How to Survive the Social Network with Your Heart Intact?

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I got this shirt from Target a few months back, and I’ve gotten so many comments from people when I wear it.  Most of the comments are from people who totally agree with what the shirt said, and there was even a guy that wanted to buy it for his friend, who he claims is constantly guilty of this.

One of the amazing things about Facebook and all other the social networks is that anyone and everyone can have a platform for their life.  Some people truly use it to connect with others, but some really just want to show off.  Nothing could be more annoying than when you’re trying to have real, authentic connection with people and they start posting pictures and thoughts that are outlandishly self-referential, insensitive, and just blatantly boastful.

Yesterday, my wife showed me a news article on a Christian actor that posted online about how his wife did not feel any pain when she was giving birth to their first child — which is pretty cool if he could have stopped writing right there — however, he credited their painless delivery to the fact that they were Christians who lived blameless and pure lives.

I cringed when Winnie told me about it.  It is quite painful to hear something like that, and he actually got quite an earful from hundreds of people responding to his post.

This is just one example, but sometimes it is not as blatant.  It could be that someone is on vacation and they’re posting realtime pictures of scuba diving in the Great Barrier Reef and and you’re sitting in 110 degrees of desert heat.  Or, there’s a friend who likes to post his trophies, new toys, and new purchases every other day.  Or, there’s another friend who takes pictures of an exclusive party or get-together, but then they post it on everyone’s newsfeed, those who aren’t a part of the ‘inner circle.’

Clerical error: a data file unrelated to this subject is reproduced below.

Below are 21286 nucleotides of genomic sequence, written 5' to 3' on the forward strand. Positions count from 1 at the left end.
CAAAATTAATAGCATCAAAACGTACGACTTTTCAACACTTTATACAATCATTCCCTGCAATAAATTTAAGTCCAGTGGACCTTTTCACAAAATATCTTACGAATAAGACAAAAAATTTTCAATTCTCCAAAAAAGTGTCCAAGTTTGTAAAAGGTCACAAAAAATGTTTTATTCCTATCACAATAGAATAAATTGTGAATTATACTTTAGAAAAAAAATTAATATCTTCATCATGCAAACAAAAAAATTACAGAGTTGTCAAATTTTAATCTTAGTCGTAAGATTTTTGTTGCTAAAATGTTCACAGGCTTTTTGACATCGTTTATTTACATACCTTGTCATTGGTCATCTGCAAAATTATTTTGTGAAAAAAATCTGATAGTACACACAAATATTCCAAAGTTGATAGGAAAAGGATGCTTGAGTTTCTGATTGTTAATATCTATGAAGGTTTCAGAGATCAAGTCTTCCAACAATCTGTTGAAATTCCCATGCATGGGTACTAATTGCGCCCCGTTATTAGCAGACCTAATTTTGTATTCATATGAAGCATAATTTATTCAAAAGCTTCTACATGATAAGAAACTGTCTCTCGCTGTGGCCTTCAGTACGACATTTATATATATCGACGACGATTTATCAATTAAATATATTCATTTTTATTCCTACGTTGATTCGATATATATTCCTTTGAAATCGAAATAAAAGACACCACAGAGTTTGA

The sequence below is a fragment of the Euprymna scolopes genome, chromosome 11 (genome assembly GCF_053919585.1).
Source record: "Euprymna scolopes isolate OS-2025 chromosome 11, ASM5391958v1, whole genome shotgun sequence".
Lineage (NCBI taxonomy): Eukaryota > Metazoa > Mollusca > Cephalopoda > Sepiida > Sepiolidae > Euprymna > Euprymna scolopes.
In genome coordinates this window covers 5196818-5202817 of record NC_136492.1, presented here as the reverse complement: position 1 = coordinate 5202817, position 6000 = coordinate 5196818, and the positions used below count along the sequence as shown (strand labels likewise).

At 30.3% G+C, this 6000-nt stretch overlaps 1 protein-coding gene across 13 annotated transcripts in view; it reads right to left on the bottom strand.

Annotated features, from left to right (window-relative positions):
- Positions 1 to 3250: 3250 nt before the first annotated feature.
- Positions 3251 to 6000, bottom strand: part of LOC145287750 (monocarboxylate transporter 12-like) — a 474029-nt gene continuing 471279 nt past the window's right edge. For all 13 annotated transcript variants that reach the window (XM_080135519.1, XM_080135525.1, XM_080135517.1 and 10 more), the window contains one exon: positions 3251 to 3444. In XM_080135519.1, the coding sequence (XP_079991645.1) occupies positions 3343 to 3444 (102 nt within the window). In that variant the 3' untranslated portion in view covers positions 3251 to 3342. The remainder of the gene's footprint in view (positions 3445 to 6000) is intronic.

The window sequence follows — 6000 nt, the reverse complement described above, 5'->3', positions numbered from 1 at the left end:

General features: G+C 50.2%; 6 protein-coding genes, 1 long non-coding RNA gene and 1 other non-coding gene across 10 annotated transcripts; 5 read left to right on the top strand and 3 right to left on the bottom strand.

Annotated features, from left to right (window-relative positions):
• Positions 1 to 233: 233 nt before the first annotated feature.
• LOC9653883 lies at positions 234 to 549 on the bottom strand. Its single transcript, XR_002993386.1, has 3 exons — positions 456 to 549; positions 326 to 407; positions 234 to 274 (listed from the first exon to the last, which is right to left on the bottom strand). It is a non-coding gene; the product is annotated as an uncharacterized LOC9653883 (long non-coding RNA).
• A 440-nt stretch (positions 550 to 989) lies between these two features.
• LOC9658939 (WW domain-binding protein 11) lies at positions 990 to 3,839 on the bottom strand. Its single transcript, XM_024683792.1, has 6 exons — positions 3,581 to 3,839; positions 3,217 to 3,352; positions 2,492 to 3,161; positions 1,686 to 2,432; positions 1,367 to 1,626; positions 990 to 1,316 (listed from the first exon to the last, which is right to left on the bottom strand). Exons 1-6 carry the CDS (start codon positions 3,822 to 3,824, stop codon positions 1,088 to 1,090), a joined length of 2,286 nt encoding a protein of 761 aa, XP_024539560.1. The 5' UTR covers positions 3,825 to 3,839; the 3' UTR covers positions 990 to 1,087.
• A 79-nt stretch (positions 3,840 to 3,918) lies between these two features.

These frustrations will always be there, and sometimes I would have to revert back to Henri Nouwen’s words on who I am and my self-worth (see previous post Like or Unliked).  But for now, here are a few practical tips for surviving the social network:

1.  DON’T GET ON FACEBOOK (OR YOU’RE PREFERRED SOCIAL NETWORK) WHEN YOU’RE ANGRY, LONELY, SAD, OR HUNGRY.  Be aware when you’re vulnerable.  Try another social outlet that’s more direct; i.e., grab a friend for coffee, dinner, lunch, or a movie.  Talk on the phone with a buddy.  Do something else, like watch a comedy, walk your dog, go out in nature, do something creative or fun.  The world is out there besides the computer screen.  Seek to feed your heart and self-esteem beyond the social network.

2.  RESTRICT AND LIMIT OTHER PEOPLE’S POST AND ACCESS.  This is a way to self-care that may seem restricting but it could actually be freeing.  Restrict and don’t allow access to everyone.  Imagine yourself as a castle.  Not everyone gets access into the city, and even less people gets access into the inner wall.  And of course, the castle is restricted access to only those you trust.

3.  CREATE YOUR OWN TRIBE.  We all need close and intimate connections with friends and family.  Start creating your own people.  Ask and invite those who have shown trustworthiness into the inner castle of your life.  It may feel awkward and weird, but it’s worth it.  When you restrict access and create your own tribe, you actually give space for yourself by unplugging the negative or the irritating, and plug into what strengthens, inspires, and fills you.

4.  PRACTICE BEING HAPPY FOR OTHERS.  This is hard to do, and I do not suggest doing this by itself, straining yourself emotionally just because it is the right thing to do.  Practicing being happy for others happens in the context of relationship and community, and it is an outflowing of knowing who you are and that you are loved.  Doing this step by itself is pure legalism, but doing this within the context of knowing love is power.

5.  PRACTICE BEING REAL AND AUTHENTIC ON FACEBOOK AND IN REAL LIFE. Keeping it real and authenticitic are the new ways to be humble.  If being pretentious separates people, let’s have the courage to risk in order to bring people closer together.

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